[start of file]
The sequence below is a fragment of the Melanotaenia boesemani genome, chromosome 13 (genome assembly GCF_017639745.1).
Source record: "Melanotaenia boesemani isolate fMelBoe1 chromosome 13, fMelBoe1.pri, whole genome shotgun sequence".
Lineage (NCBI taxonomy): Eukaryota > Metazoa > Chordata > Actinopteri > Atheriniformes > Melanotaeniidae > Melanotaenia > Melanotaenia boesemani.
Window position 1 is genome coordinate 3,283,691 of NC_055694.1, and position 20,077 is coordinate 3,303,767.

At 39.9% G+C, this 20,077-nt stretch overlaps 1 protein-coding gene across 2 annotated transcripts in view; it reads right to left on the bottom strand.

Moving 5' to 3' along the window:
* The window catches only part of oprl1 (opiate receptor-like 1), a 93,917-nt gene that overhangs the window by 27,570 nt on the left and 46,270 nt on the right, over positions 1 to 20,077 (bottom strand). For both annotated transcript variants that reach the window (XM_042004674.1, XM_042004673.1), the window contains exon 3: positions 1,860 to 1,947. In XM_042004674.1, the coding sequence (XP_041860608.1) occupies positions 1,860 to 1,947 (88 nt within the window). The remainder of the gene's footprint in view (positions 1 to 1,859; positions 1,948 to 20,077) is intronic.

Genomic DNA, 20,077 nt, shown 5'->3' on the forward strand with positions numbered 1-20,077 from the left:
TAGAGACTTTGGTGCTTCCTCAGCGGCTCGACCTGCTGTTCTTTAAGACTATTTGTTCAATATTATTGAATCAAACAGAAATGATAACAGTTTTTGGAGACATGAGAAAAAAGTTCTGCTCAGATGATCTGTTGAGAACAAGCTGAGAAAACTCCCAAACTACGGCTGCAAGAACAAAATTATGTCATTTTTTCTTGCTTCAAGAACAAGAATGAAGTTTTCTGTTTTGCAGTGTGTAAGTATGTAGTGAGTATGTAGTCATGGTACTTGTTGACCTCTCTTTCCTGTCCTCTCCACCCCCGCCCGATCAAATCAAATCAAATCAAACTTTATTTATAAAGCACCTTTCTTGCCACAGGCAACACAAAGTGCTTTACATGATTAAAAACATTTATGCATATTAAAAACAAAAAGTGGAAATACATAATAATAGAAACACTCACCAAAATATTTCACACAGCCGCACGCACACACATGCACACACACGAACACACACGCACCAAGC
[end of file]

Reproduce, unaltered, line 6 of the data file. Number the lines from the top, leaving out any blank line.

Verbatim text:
Moving 5' to 3' along the window: